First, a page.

Salmonella outbreak is linked to ground beef
There’s another salmonella scare -- this time with ground beef from a Fresno packinghouse.
The U.S. Department of Agriculture said Thursday that Beef Packers Inc. was recalling more than 800,000 pounds of ground beef products that may be linked to an outbreak of salmonella-caused illnesses. The company is a division of Minneapolis-based agribusiness giant Cargill Inc.
The beef was processed between June 5 and June 23 and has “EST. 31913" printed on the case code labels. It was sold in stores in California, Arizona, Colorado and Utah.
Because the meat was repackaged into consumer-size amounts and sold under various retail brand names, the agency is urging shoppers to check with their retailers to determine whether they may have bought any of the meat.
Consumers with questions about the recall can also call the Beef Packers consumer line at (877) 872-3635.
The link between the salmonella outbreak and the ground beef was discovered by the Colorado Department of Public Health and Environment after a flurry of illnesses. The agency alerted federal authorities.
This outbreak involves the Salmonella newport strain of the disease, which is resistant to many commonly prescribed drugs and results more frequently in hospitalization, regulators said.
Salmonella is among the most common food-borne illnesses and can be life-threatening to people with weak immune systems, including infants, the elderly, those with HIV infection and those undergoing chemotherapy. People typically start to get diarrhea, abdominal cramps and fever within eight to 72 hours of infection. Additional symptoms include chills, headache, nausea and vomiting, and the disease can last up to seven days.
Salmonella sometimes appears in foods that are typically eaten raw, such as tomatoes, peppers and melons. Just two weeks ago a Salinas company recalled romaine lettuce because it was linked to the illness. An outbreak linked to peanuts this year killed at least nine people.
The steady drumbeat of food-borne illness outbreaks prompted the House of Representatives to pass food safety legislation last week. The bill would require more government inspections and oversight of food manufacturers and give the Food and Drug Administration new authority to order recalls. (The USDA oversees meat products.)
It also would require the FDA to develop a system to better trace food-borne illnesses and would allow the government to penalize those who violate the law. Food companies would be required to create detailed food safety plans. A similar bill awaits action in the Senate.
Regulators probably jumped on the beef case out of concern for antibiotic-resistant strains of salmonella, said William Marler, a Seattle attorney and food safety expert who specializes in food-borne illness litigation.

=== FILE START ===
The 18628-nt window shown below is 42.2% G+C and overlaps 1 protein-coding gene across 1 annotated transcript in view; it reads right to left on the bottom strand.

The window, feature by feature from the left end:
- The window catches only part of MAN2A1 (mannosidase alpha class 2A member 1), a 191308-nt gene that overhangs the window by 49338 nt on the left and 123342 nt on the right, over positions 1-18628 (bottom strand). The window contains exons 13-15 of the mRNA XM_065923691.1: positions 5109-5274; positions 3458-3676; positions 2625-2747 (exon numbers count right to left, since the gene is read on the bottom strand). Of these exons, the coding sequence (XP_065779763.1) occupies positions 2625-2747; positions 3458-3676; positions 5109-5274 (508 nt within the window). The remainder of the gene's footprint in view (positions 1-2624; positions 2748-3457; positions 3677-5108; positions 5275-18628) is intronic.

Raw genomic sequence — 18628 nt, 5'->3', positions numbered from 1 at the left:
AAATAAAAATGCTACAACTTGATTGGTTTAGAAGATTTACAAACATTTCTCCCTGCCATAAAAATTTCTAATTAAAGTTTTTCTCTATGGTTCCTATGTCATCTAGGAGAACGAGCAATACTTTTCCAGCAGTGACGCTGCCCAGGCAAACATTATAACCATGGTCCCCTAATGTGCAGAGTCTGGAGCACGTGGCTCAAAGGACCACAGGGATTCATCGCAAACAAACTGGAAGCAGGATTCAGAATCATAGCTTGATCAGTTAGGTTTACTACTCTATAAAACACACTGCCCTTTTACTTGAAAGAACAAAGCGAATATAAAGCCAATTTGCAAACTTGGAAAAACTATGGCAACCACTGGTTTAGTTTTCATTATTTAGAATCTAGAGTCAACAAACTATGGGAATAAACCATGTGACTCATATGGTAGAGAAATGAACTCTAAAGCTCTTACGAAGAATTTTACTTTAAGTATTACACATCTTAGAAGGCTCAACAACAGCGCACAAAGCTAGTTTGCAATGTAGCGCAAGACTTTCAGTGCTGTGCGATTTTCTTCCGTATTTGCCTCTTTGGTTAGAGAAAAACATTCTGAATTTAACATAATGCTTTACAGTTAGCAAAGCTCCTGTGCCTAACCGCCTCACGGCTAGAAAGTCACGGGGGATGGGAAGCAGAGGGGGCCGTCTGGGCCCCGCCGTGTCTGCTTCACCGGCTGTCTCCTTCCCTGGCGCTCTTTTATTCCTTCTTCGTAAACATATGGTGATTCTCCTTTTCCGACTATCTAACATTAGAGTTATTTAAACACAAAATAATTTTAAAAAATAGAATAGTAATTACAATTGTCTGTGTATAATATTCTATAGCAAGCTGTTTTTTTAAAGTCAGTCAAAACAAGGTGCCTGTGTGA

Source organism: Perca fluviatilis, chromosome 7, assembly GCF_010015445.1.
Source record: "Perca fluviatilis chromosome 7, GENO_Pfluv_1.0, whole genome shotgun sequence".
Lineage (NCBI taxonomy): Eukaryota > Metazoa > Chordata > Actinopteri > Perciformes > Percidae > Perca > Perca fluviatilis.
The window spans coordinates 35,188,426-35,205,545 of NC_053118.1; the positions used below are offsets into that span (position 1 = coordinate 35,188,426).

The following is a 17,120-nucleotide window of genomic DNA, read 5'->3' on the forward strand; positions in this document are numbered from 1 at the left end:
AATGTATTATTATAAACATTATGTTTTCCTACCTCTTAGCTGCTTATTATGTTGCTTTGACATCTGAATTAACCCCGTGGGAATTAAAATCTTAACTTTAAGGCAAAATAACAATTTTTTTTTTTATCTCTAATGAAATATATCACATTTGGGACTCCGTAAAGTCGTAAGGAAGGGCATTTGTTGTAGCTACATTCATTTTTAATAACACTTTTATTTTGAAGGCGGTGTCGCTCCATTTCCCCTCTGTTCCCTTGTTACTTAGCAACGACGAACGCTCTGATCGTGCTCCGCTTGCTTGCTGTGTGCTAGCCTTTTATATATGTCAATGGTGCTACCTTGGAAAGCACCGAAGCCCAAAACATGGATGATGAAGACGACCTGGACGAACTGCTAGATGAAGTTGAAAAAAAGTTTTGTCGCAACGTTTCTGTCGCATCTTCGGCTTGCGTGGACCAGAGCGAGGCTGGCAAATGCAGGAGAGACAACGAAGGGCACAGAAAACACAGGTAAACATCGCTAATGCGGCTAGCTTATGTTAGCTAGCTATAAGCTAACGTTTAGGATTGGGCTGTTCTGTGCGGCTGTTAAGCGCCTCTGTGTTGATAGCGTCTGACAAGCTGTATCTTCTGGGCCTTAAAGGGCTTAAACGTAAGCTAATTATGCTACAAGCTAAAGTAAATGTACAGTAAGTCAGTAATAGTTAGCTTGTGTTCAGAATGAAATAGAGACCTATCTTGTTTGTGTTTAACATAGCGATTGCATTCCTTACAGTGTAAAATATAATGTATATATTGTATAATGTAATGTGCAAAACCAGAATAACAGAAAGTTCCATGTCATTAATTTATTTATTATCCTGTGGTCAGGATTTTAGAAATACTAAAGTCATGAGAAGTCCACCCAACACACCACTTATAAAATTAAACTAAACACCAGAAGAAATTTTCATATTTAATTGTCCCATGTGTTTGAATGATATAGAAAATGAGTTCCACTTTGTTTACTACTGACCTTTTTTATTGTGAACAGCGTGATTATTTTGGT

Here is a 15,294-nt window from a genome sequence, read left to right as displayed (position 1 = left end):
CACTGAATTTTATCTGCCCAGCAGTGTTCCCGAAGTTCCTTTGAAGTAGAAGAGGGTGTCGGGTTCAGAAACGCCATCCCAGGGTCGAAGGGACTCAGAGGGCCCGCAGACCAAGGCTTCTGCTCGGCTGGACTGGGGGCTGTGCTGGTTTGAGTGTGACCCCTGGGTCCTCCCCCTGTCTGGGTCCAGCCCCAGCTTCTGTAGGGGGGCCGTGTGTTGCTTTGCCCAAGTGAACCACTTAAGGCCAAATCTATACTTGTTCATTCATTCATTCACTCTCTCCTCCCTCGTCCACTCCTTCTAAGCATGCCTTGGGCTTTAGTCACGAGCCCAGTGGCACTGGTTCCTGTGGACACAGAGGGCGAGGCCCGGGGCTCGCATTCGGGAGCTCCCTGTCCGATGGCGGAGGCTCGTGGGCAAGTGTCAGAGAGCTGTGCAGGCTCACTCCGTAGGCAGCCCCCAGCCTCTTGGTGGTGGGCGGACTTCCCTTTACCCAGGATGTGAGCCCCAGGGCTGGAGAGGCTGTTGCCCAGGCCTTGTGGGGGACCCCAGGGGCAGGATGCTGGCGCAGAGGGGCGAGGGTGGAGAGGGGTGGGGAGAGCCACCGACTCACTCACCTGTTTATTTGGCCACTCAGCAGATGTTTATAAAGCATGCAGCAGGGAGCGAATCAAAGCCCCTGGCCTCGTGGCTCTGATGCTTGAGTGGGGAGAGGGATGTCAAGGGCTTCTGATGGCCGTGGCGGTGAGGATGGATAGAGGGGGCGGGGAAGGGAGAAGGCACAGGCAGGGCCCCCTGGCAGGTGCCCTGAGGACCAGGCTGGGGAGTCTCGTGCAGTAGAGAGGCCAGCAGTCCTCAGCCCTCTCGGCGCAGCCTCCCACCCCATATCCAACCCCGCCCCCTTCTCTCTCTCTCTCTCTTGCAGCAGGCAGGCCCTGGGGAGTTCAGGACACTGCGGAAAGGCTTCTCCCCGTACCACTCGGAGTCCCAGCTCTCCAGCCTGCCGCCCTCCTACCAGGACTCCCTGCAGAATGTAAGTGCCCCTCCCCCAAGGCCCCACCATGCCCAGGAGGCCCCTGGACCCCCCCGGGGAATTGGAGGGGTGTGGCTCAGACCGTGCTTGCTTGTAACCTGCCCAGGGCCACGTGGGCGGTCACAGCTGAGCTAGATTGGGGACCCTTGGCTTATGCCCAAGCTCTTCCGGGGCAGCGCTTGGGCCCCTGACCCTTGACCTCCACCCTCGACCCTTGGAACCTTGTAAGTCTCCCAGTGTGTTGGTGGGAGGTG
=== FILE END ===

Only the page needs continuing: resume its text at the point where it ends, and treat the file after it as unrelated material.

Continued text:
Unlike the often-lethal food-borne bacterium E. coli O157:H7, salmonella is not considered an “adulterant” by federal food regulations and does not trigger an automatic recall, Marler said.
“I commend the company for recalling the beef because legally, they would be on strong ground not to do so,” he said.
The pathogens are treated differently because it takes only a small amount of E. coli O157:H7 -- just 50 organisms -- to infect a person, whereas it typically takes millions of salmonella bacteria to trigger an illness, Marler said.
Nonetheless, Marler would like to see regulation expanded to include salmonella and other pathogens that cause serious illness.
“I think that anything that can poison or kill a person should be listed as an adulterant,” he said.
Increased regulation, however, still might not reduce the number of food-borne illness outbreaks, said Mark Jarvis, chief executive of Steritech Group, a San Diego food safety and plant inspection firm.
“In the final analysis, this is most often simply an execution gap -- even the most rigorous food safety and quality standards are valueless unless manufacturers are able to operationalize them,” Jarvis said.
He said improvements in tracking of food products could help reduce the size of the outbreaks.
“Is it reasonable to expect thousands of consumers to contact their local grocers to find out whether the product was contaminated or not? Sophisticated, technology-enabled systems should be in place to determine, at the click of a button, which product is contaminated so that it can be withdrawn from the market in a timely and effective fashion,” Jarvis said.
In the meantime, thorough cooking and proper handling can prevent infections from contaminated meats.
Some precautions include washing hands with hot, soapy water for at least 20 seconds both before and after handling raw meat and poultry. Cooks should prevent raw meat, fish and poultry from touching food that will be served raw, such as fruit and vegetables. And dishes and utensils used to prepare meats should not also be used for other raw foods unless they are first washed with hot, soapy water.
The USDA also suggests using one set of cutting boards for raw meat, poultry and egg products and a different set for preparing foods that will be served without cooking.
Beef and pork should be cooked to an internal temperature of 160 degrees. Poultry needs to go to 165 degrees. A good food thermometer is helpful for checking the internal temperatures of meat.
It’s also important to get raw meat and poultry into the refrigerator within two hours after purchase, and even faster on hot days.